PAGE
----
So many wonderful Divas helped to define our Disco World and an entire generation. When I got the opportunity to interview Thelma Houston in January 2020, I was thrilled to have the opportunity to speak to such a legend. I have to say in all my life of meeting musicians, I have only been “starstruck” 5 times. I was surprised at how much I was giddy with excitement talking to her. Why her out of so many others? Well, that interview blossomed into one of the most enjoyable pieces I have ever done. No job is too small for Thelma Houston, and she was rearing up to take on a small tour that I was considering making the road trip for. Fill in the blanks from January 2020 until now, (I know you can especially using the letters c,o,v, i, and d).
Houston was booked to play one of the first real gigs into the “returning” (whatever that means, right?), the Utah Pride Center’s “Loud and Queer” event on October 9th. Now, that was my father’s birthday, and he was a fan of her work, and he was a closeted gay man his whole life. So, somehow it all came to some meaning for this to happen.
I got to the gig at 11 pm, and still had an hour to wait until she took the stage. I went backstage and got to shake her hand, and say hello. She posed for a few glamour shots, and played it up, her charm has no end, just accept that.
My wife and I have not really been out for a long time like this, so it just was a good time meeting old friends at this event, and even shaking hands with Lance Black, another Ex Mormon Celebrity in the LGBTQ community.
From the moment we walked in, my wife looked at me, almost with pity and said “You’re so straight,” clearly I was the worst dressed man in the venue. I guess I had to live with that. Meanwhile, she is getting doted on by all these wonderful gay men, we were continually thanked for being supportive of the community. Not sure why that is such a big deal, we just show up to events and have a good time, it’s not a big chore for either of us, we just love the community.
Prior to Houston taking the stage, the crowd was treated to a “Battle of the Houses”, where the “Great Houses” have a “Walk-Off” on the catwalk. It was great to be presented with this competitive side of the art of drag. While the drag queens were strutting their stuff, telling jokes, and having singles thrown at them, all to whistles and catcalls, it all just made life for that moment carefree, for the first time in so long.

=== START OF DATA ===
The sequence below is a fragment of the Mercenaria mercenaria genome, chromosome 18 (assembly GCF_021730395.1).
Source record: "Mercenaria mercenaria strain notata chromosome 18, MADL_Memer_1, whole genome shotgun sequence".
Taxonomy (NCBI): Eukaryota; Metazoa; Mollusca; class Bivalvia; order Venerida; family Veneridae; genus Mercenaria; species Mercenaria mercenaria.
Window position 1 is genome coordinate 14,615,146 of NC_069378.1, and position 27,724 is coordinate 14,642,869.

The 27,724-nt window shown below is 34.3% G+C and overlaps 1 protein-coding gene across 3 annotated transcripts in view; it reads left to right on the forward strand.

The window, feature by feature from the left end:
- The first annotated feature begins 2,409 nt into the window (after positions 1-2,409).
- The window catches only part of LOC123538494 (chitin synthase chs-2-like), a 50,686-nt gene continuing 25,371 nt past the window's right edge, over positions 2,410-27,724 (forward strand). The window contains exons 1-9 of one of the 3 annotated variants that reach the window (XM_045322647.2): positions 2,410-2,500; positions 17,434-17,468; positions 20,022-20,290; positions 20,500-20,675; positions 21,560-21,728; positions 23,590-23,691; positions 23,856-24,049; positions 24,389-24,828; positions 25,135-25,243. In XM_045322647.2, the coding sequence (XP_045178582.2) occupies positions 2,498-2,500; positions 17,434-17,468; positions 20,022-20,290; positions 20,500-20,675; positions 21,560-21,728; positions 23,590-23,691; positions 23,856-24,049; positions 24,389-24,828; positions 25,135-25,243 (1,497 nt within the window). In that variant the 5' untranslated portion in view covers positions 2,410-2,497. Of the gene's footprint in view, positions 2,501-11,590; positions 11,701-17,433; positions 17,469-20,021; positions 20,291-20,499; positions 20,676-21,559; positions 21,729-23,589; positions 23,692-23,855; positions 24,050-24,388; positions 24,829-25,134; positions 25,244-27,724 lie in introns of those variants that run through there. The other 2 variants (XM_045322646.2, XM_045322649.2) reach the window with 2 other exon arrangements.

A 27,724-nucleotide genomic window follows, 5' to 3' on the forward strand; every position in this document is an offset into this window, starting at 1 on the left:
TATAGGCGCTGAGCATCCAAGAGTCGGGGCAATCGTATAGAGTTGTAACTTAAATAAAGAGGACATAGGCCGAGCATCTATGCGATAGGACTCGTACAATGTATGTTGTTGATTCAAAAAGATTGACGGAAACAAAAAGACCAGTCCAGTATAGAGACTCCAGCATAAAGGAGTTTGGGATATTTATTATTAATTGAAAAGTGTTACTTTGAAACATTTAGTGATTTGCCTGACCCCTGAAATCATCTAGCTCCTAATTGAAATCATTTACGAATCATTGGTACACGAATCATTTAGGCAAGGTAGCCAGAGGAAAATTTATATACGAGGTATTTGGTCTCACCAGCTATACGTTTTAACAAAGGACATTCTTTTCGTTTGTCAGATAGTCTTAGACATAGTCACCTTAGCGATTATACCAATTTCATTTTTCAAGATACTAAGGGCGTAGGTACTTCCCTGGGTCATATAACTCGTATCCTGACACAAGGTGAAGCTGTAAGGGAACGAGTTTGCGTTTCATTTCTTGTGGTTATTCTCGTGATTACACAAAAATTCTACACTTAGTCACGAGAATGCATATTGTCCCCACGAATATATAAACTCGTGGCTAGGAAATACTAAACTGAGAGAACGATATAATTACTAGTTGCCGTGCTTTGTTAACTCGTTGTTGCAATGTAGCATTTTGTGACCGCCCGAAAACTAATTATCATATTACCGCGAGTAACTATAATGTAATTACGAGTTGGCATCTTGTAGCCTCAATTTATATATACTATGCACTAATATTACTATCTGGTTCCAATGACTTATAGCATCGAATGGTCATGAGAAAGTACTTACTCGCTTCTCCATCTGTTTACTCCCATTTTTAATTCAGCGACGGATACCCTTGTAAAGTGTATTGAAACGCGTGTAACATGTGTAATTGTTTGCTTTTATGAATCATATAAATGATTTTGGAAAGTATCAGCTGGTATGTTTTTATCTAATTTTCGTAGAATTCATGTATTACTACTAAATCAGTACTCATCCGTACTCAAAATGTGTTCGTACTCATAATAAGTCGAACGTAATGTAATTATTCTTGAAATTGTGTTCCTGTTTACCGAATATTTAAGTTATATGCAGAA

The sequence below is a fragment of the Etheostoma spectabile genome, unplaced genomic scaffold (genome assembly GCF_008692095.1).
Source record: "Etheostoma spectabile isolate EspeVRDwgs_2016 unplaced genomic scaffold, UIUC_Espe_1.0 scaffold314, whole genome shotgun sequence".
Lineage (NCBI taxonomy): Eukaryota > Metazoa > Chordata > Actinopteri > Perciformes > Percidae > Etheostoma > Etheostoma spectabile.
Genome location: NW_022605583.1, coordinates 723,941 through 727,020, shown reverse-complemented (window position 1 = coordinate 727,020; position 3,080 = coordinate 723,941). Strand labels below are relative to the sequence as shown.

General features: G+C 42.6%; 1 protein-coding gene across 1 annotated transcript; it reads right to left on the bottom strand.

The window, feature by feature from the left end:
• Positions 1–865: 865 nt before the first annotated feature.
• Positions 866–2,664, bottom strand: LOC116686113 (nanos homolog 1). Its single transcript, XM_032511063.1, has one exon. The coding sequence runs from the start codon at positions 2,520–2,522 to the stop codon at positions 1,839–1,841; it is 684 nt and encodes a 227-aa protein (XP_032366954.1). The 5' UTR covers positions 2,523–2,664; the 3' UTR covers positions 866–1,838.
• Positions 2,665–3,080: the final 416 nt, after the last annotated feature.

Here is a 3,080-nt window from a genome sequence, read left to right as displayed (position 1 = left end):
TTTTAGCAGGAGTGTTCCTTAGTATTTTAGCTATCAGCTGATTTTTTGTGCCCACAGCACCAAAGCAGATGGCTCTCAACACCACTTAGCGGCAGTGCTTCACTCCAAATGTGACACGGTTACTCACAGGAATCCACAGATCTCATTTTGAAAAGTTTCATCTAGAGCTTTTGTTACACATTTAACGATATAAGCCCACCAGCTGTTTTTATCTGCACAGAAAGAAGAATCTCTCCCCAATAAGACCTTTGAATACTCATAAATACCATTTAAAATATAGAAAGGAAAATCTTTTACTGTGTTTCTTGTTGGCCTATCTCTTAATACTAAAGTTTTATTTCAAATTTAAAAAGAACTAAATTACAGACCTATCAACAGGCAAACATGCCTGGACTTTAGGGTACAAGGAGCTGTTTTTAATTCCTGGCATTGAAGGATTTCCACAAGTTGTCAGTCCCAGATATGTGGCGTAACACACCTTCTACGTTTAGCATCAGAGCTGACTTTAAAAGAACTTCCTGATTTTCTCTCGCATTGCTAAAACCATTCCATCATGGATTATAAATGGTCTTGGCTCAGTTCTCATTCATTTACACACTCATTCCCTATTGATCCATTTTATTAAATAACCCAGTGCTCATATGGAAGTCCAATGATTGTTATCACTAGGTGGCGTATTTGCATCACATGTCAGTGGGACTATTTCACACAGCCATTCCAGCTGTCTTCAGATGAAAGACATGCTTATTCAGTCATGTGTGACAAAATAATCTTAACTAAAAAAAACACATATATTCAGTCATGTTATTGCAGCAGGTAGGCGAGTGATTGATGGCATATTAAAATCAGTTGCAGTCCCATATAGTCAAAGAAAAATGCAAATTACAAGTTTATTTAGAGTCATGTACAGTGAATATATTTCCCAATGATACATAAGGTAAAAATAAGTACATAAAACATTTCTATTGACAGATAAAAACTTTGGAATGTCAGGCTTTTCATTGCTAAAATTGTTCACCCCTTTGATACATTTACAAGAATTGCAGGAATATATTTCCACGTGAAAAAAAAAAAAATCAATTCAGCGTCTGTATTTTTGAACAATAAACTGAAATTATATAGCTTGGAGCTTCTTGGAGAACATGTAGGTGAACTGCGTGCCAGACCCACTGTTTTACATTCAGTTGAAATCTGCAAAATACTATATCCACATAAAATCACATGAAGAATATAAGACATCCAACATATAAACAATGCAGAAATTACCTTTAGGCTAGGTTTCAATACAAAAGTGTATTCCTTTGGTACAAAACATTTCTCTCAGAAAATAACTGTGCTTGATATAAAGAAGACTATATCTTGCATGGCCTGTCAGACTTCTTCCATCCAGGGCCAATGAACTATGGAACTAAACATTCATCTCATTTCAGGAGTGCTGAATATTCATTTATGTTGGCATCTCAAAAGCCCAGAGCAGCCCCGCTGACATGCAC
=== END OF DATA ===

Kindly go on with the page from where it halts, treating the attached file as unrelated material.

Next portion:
The “Loud and Clear” organizers had flown in Matt Easton, the Mormon BYU student who came out as gay while giving his class valedictorian speech at graduation. He was applauded by so many for that moment, it was historic for the LGBTQ Community in the LDS Church. Only to be singled out and targeted by one of the church leaders in the most public and vicious way recently. The move backfired on the Church, and now Matt Easton is the poster child for the gay Mormon community. He got up, and gave a racy comedic rant…. Yeah, it was great to be back everyone.
A hip-hop performer that failed to impress me, and few bad dancers later, came the introduction for the night’s talent. As the MC read off all of the services Thelma Houston has done for the community, I was still shocked, and I even talked to her at length about it. It read like an obituary of service from a wonderful giving soul. Except, she isn’t dead, no, far from it.
She took the stage and came out dancing, and once she began to sing, I can’t explain how impressing it was to hear a woman age 75 and has been singing like this for at least 60 of those years. She sounded as if we borrowed her from 1979 for a few hours, yeah her voice is still intact.
During her set, her son Rodney came out and danced a bit, they played off each other, she still has that, too. She was dancing, kicking away in high heels, swaying and singing like, well, yeah, might as well have been 1979. What a performer, she makes sure to give you everything she has got.
On the 2nd song she was at the end of the catwalk, and someone was trying to hand her a Fiver, and she wouldn’t take it, he kept trying to hand it to her then she said “I don’t take tips, they pay me VERY well to perform here, but I will take donations” then asked for a charity we could give it to, and everyone said “The UTAH PRIDE CENTER” so she announced that is who we could collect donations for. She said “Ok, who wants to be our treasurer?”, she saw my wife and handed her the money (I think it’s cause my wife was the only sober person in sight). So, for the rest of the performance, people handed her bills, and she tossed them to my wife. She played some classics and paid tribute to her friend the late Aretha Franklyn, and other great numbers.
I walked up to Matt Easton in the VIP area, and seemed happy to see me, hugged me, then said “WHERE IS SHE?” I pointed to my wife over by the stage collecting “ones” and he couldn’t get to her, so he made me promise to bring her to see him before we left. My wife is a hit with gay men, I am okay with that, really I am.
Houston gave a huge thanks to everyone to “come out” and support the event. For all of us, it was just great to get out, and have a good time, over the top, loud and carefree. She finished the show with her token disco piece “Don’t Leave Me This Way”, (the extended dance remix). She had everyone singing in chorus with her, a classic song that announces that Houston is the gold standard.
Thelma gave us everything, no one could say otherwise, one hell of a performance. At age 75, I think she has a bright future of singing ahead of her. You get a knock-out performance from Thelma Houston, she sounds just as great now as she ever did.
At the end of the evening, my wife handed over a HUGE pile of cash to the Pride Center, about $130… (mostly singles). Oh, what a night.
So, I guess I will say “Thank you Miss Thelma” I have wanted to see her perform for a long time, and it was worth the wait.